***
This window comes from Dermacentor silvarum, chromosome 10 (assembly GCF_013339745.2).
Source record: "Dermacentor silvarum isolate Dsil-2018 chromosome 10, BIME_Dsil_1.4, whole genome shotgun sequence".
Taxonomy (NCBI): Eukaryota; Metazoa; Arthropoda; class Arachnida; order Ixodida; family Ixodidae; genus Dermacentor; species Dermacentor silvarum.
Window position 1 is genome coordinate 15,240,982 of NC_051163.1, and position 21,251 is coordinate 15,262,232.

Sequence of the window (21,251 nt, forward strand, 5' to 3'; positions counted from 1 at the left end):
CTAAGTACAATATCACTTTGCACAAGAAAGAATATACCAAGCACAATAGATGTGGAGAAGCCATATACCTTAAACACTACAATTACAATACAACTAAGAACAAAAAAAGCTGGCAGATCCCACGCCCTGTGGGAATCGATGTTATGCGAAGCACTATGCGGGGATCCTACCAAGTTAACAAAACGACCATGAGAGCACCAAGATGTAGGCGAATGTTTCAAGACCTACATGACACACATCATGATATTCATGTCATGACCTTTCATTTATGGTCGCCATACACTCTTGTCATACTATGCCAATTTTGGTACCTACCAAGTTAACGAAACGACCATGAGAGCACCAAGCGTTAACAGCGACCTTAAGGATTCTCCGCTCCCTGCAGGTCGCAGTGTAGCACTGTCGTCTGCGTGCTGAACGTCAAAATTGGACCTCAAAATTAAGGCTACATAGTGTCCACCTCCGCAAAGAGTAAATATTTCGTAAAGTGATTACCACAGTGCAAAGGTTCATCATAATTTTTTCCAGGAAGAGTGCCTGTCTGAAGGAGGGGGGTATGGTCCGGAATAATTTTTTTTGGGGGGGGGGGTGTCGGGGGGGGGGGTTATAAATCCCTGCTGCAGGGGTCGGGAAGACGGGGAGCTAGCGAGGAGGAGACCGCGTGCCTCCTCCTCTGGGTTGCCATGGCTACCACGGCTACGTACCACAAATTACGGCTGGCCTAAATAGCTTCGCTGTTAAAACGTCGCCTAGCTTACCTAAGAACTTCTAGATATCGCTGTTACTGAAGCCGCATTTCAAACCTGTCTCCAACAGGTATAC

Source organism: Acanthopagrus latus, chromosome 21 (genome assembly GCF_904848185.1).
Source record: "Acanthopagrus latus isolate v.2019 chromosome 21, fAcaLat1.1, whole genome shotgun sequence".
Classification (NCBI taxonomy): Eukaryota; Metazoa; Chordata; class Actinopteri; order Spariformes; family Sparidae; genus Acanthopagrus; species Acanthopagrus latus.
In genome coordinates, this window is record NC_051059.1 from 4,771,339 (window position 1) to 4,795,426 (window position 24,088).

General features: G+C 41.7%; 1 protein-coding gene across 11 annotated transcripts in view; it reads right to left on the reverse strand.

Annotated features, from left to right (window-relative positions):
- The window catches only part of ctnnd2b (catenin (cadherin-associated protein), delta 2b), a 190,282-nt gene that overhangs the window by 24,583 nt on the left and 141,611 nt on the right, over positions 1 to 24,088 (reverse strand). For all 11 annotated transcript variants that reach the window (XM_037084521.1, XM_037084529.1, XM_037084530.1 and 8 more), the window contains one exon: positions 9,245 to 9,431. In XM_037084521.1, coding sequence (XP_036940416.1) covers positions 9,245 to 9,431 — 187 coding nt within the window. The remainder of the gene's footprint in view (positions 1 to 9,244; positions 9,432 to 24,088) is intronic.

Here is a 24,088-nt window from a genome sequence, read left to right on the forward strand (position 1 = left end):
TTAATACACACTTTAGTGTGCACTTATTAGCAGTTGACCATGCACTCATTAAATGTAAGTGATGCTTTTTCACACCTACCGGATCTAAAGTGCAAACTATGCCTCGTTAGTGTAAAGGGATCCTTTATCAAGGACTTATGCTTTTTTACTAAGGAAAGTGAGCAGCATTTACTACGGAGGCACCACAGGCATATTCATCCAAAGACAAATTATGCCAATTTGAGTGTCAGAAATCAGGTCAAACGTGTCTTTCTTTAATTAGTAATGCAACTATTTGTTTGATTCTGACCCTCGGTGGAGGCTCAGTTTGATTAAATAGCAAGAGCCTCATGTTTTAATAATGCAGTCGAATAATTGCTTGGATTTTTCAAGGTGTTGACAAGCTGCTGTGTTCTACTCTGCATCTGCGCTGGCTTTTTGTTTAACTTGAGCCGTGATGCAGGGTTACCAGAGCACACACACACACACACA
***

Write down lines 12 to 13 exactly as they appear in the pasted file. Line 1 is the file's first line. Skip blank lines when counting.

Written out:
Annotated features, from left to right (window-relative positions):
- The window catches only part of ctnnd2b (catenin (cadherin-associated protein), delta 2b), a 190,282-nt gene that overhangs the window by 24,583 nt on the left and 141,611 nt on the right, over positions 1 to 24,088 (reverse strand). For all 11 annotated transcript variants that reach the window (XM_037084521.1, XM_037084529.1, XM_037084530.1 and 8 more), the window contains one exon: positions 9,245 to 9,431. In XM_037084521.1, coding sequence (XP_036940416.1) covers positions 9,245 to 9,431 — 187 coding nt within the window. The remainder of the gene's footprint in view (positions 1 to 9,244; positions 9,432 to 24,088) is intronic.